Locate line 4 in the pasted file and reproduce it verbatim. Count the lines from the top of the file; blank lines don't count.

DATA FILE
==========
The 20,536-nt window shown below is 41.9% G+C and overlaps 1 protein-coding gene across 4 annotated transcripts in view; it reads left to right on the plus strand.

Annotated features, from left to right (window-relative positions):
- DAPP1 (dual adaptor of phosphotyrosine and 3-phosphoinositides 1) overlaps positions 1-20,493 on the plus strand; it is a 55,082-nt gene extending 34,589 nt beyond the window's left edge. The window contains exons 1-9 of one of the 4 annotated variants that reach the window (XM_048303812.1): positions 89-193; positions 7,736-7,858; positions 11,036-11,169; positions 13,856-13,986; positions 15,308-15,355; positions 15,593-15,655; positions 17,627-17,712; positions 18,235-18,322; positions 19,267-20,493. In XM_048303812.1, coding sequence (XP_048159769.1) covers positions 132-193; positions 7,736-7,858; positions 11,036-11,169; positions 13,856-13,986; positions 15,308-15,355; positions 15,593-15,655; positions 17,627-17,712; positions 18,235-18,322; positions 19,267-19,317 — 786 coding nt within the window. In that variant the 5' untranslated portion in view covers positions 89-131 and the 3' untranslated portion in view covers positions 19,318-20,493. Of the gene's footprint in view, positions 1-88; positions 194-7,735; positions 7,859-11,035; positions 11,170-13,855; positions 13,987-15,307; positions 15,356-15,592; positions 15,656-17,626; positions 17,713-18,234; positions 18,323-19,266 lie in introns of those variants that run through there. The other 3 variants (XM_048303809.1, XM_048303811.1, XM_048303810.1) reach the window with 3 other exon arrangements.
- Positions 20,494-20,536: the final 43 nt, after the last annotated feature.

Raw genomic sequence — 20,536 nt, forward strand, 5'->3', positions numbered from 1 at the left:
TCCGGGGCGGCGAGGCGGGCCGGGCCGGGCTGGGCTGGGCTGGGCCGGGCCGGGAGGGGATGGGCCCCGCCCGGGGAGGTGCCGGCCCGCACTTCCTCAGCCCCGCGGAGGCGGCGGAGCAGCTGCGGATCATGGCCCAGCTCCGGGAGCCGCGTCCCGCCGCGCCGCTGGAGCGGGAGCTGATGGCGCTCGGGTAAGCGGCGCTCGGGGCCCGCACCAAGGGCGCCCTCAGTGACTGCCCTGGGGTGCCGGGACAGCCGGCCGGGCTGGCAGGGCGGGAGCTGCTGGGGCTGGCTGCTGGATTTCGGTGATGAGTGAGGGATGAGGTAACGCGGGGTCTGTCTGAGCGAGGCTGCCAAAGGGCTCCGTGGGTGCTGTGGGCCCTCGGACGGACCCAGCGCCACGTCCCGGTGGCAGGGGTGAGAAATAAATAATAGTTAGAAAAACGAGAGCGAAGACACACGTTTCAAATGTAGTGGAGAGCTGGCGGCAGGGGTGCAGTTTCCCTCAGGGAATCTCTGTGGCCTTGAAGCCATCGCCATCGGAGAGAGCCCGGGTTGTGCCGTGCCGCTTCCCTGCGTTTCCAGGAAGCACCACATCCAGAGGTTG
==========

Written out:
- Positions 20,494-20,536: the final 43 nt, after the last annotated feature.